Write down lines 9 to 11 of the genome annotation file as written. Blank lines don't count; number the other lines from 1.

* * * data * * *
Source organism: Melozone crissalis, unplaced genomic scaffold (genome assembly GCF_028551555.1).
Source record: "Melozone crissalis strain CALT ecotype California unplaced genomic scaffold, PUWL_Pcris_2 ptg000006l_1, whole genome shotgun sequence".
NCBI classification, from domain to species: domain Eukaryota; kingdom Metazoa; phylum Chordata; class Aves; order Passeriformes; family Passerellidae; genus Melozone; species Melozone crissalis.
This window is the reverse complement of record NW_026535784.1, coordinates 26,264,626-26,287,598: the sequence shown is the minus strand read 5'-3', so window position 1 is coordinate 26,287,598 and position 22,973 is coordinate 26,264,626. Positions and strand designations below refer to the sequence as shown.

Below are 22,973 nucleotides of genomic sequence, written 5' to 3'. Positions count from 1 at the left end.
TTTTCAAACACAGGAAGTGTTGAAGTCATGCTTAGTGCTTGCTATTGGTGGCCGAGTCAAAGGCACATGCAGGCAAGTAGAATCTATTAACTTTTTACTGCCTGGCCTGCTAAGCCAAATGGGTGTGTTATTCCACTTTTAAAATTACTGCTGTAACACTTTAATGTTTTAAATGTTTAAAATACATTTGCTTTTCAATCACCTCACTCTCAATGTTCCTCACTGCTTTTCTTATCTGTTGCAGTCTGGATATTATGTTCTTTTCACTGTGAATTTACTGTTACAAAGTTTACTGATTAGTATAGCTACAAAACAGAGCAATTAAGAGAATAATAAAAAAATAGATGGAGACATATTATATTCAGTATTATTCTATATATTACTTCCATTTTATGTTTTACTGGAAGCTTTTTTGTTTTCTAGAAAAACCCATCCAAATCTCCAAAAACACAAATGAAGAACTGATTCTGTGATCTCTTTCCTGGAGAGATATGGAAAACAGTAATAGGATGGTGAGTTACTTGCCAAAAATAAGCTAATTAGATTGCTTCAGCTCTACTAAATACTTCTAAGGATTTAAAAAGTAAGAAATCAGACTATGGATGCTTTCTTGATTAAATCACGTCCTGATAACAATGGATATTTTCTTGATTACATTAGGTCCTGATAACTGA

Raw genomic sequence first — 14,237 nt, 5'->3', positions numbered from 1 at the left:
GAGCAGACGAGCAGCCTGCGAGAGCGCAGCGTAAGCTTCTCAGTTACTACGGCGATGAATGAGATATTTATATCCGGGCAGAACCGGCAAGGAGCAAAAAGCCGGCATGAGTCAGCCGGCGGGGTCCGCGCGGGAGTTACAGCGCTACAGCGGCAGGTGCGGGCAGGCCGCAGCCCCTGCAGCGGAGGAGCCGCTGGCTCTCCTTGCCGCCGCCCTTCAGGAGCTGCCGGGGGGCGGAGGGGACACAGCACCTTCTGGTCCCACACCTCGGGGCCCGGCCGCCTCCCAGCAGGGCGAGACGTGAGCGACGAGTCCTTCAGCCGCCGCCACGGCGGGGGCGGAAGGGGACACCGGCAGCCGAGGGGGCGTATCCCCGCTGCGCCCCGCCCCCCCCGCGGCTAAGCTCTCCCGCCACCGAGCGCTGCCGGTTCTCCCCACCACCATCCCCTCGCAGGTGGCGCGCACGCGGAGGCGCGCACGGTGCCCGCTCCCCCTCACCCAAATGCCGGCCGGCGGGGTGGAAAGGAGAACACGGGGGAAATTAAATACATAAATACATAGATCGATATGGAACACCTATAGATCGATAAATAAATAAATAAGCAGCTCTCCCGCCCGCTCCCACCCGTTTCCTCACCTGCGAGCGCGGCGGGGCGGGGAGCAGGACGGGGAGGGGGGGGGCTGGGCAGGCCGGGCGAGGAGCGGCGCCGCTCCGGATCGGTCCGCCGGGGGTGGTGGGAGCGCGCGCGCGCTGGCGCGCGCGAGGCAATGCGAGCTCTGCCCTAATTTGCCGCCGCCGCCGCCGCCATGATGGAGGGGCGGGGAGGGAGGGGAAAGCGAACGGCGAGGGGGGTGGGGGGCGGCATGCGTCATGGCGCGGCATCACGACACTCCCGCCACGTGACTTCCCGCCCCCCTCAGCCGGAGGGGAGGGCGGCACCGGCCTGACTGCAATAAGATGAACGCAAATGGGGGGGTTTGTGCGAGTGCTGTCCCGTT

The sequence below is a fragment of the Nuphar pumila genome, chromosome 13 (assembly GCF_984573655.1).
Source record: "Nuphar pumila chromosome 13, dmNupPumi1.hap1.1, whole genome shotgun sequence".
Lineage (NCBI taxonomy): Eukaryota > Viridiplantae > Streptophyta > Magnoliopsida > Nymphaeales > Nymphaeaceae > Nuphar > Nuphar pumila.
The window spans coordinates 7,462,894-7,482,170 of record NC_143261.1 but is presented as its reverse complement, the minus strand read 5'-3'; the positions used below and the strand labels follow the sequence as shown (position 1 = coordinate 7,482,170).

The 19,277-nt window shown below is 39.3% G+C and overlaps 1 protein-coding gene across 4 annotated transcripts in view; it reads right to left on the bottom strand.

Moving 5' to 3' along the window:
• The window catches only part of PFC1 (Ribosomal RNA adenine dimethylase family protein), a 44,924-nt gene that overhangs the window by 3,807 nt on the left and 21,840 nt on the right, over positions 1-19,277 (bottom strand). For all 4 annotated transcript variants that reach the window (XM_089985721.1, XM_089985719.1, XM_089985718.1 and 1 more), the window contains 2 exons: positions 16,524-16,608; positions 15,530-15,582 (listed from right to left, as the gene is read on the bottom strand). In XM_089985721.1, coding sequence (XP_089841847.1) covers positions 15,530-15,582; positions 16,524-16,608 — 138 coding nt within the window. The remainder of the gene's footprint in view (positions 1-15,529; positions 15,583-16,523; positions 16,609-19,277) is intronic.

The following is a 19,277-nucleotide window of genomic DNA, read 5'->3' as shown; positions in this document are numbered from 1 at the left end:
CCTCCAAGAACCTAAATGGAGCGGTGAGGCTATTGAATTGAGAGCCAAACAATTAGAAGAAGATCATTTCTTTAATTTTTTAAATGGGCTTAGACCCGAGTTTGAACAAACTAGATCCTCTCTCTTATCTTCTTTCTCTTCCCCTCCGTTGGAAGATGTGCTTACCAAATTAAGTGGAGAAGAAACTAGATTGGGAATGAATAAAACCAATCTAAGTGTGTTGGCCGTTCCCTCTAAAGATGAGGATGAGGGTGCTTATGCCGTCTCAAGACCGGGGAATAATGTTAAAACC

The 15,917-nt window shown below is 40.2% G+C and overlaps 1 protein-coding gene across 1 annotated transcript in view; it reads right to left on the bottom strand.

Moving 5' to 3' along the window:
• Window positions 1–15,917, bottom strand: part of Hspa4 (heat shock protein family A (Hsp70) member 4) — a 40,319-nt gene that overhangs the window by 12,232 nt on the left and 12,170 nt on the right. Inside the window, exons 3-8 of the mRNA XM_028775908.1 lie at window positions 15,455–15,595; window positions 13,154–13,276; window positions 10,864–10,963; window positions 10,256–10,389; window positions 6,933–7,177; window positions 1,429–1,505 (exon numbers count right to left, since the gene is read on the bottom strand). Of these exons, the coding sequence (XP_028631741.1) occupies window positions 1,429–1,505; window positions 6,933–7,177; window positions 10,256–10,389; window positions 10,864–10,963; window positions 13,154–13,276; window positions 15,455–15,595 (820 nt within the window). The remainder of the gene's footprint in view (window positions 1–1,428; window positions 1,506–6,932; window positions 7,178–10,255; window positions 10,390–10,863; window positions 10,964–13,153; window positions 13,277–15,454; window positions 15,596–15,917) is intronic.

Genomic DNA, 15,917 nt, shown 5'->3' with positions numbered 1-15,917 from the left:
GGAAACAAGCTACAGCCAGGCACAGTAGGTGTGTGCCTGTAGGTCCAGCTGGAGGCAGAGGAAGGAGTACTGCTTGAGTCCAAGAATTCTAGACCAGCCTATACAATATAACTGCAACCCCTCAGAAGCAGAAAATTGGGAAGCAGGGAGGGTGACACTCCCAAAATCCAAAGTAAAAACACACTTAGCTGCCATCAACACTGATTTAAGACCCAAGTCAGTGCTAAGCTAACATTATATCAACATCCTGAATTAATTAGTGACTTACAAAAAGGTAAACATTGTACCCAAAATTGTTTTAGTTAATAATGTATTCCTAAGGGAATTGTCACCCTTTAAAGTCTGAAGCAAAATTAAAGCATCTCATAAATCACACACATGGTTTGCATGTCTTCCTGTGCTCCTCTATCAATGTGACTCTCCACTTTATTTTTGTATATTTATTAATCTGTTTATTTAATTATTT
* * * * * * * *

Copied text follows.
The sequence below is a fragment of the Nuphar pumila genome, chromosome 13 (assembly GCF_984573655.1).
Source record: "Nuphar pumila chromosome 13, dmNupPumi1.hap1.1, whole genome shotgun sequence".
Lineage (NCBI taxonomy): Eukaryota > Viridiplantae > Streptophyta > Magnoliopsida > Nymphaeales > Nymphaeaceae > Nuphar > Nuphar pumila.